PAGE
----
"The Ask" Is At The Heart of Advocacy, But "The Why" Wins Votes

advocacy stop at the stop sign and observe traffic laws people
Stop.

I have a confession to make. There’s a stop sign on NW 18th Street and I use to roll it all the time. That is, until one cold morning, I saw this woman holding a sign telling everyone to slow down and stop. Now I yield to the traffic law, which of course, was the right thing to do all along.

There is power in asking someone to do something, especially in such a bold way. It was really cold that morning, which just underscored her passion and commitment.

The “ask” is at the heart of all advocacy. Whether you’re asking a citizen to join your organization or asking a lawmaker to vote against a piece of legislation, asking for help and support does not come easy for most people.

Laura Fredericks, author of The Ask, explains why people are afraid to ask.

“What boggles my mind is seeing and hearing how many people, regardless if you are in the non-profit or business sector who cannot ask for something that is important and personal, such as medical advice, a raise, a promotion, or to financially support an independent film, a new play, a concert, or art exhibit, because they are afraid of rejection, afraid of offending someone, and most importantly, afraid to examine their views on money and what emotions that brings up for them.”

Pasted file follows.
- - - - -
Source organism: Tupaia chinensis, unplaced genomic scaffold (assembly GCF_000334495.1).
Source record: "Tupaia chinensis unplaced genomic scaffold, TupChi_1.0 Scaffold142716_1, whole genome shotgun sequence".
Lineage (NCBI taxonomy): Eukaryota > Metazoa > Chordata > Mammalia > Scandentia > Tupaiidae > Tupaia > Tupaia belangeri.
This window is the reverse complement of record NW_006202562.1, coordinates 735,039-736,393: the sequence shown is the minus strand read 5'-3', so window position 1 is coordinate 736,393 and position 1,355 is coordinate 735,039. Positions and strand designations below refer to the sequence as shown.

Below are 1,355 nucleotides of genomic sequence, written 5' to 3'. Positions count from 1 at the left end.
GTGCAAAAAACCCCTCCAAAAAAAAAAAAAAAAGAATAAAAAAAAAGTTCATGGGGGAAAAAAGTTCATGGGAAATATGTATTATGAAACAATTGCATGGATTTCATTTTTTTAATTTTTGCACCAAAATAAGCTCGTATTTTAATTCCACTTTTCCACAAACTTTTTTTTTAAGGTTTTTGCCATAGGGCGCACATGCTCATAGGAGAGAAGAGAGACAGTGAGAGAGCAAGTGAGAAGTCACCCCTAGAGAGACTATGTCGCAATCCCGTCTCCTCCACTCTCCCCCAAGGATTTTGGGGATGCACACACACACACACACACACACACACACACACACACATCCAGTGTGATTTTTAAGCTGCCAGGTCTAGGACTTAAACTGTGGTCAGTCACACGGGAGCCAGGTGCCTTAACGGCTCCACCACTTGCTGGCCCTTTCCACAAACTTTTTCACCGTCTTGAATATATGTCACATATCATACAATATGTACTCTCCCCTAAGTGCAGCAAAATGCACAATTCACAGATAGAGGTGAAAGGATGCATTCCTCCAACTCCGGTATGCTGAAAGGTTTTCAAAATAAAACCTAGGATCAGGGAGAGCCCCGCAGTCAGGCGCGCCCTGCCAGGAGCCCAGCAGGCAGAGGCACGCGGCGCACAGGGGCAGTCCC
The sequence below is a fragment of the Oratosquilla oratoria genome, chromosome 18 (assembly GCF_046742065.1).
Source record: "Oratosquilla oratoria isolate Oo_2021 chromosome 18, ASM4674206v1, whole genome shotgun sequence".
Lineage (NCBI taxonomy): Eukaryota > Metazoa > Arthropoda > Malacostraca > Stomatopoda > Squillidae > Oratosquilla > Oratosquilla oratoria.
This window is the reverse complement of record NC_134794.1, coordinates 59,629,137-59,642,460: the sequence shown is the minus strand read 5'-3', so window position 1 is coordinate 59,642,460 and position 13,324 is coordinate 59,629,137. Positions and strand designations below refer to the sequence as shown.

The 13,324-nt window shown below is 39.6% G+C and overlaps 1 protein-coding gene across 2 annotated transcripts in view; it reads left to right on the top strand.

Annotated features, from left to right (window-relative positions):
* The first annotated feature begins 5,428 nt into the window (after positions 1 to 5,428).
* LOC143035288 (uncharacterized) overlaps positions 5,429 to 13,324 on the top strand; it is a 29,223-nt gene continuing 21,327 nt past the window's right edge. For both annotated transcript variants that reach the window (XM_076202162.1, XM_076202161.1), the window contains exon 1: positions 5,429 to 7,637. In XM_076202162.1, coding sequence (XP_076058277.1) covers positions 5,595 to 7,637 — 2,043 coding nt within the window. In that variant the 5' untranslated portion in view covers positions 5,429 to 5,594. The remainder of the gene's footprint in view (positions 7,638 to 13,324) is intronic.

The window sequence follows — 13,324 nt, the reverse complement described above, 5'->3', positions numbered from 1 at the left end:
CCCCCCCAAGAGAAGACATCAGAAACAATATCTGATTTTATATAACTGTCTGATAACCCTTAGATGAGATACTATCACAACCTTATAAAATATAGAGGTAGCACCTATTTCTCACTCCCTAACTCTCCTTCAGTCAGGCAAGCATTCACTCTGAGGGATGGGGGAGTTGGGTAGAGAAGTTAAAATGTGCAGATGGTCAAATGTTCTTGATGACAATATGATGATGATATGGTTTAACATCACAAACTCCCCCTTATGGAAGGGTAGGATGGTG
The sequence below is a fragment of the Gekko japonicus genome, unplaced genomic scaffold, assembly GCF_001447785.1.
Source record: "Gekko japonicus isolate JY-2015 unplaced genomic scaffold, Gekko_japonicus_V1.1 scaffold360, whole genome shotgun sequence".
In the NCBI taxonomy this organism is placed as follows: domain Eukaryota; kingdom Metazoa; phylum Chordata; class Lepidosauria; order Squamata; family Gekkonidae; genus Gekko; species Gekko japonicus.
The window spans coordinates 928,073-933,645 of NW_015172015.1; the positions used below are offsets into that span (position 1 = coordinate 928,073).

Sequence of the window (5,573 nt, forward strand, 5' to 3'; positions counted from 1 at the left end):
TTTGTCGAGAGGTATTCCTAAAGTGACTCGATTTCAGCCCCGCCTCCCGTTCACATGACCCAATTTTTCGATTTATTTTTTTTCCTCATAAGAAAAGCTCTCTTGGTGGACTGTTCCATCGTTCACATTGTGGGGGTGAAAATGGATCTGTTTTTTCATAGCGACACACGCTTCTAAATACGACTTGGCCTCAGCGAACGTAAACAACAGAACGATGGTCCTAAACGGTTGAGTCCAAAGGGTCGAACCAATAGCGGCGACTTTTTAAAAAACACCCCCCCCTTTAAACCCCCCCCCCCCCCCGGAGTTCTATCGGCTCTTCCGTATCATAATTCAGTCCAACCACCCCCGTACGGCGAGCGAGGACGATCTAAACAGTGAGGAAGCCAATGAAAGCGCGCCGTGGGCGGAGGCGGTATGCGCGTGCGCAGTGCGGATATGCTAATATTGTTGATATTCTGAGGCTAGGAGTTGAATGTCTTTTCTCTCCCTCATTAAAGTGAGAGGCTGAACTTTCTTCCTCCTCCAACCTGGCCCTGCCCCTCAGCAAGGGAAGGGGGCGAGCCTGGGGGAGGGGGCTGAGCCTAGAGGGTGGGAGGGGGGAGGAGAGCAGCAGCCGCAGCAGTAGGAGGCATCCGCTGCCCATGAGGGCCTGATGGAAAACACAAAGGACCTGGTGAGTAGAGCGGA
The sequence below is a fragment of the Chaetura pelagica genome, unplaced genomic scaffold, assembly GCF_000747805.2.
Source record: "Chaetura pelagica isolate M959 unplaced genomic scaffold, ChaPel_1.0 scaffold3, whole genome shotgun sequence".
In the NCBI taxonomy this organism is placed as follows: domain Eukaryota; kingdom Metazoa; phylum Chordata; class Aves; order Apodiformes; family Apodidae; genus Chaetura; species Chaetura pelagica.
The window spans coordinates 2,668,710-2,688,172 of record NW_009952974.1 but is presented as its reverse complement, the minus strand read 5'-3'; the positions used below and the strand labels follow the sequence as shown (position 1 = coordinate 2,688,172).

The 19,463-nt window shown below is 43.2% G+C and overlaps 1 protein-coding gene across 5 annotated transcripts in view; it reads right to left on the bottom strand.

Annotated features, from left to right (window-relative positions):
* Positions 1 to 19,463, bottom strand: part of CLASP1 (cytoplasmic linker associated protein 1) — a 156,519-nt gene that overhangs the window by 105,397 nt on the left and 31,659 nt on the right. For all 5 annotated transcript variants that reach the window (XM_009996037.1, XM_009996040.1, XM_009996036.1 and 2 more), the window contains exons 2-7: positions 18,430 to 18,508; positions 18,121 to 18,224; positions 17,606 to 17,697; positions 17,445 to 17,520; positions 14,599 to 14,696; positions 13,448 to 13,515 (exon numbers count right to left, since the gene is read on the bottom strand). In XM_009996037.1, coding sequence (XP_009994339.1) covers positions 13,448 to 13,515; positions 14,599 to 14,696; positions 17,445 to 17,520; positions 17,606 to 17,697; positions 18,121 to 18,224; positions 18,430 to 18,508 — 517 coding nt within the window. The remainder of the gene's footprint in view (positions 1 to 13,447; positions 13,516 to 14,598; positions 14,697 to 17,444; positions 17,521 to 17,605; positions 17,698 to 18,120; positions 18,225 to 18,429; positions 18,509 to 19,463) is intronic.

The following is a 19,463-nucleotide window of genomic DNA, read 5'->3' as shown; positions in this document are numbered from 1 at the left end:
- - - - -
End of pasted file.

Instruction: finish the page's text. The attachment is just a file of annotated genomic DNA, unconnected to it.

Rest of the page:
When we advocate for the Oklahoma Arts Council or another organization receiving public funds for arts and cultural programming, we are at the most basic level asking someone for money. Part of what makes the ask so difficult is not being able to adequately answer the “why.”

Why should government fund the arts? 

It’s much easier to answer why people should stop at stop signs. And, yet, a woman must still bundle up on a cold morning and hold a sign in hopes motorists will do what they should have been doing all along. So, it’s easy to see why it’s so much harder to advocate for a complex cause like public funding for the arts. What makes it the right thing for lawmakers to do?

I have shared the video The Parable of The Tuileries, several times online and in forums. I think I can’t share it enough. It explains how the arts benefit the government and justifies its continued reinvestment in arts and culture.

But, sometimes, when you’re one-on-one with a legislator, the best argument for public funding for the arts is a personal one. Like the woman holding the sign — did she witness an accident? What personal experience contributed to her strong position? The most powerful arguments are always the ones that leave us feeling vulnerable and exposed.

Why do you support public funding for the arts?

If you have the opportunity to talk to your legislators on Arts Day at the Capitol, come ready to tell one 30-second story about how public funding for the arts has impacted you in a personal way.

  • How has public funding for the arts been a difference-maker for your organization? 
  • How does it make your community a better place to live, work and play? 
  • How is it contributing to future generations of Oklahomans?
  • What would happen if you lost that funding? How would it impact your life or the lives of your fellow citizens and friends? 

Arts Day at the Capitol is May 8. Are you coming?

You can also email us and let us know you’re coming!

— From , Director, OFTA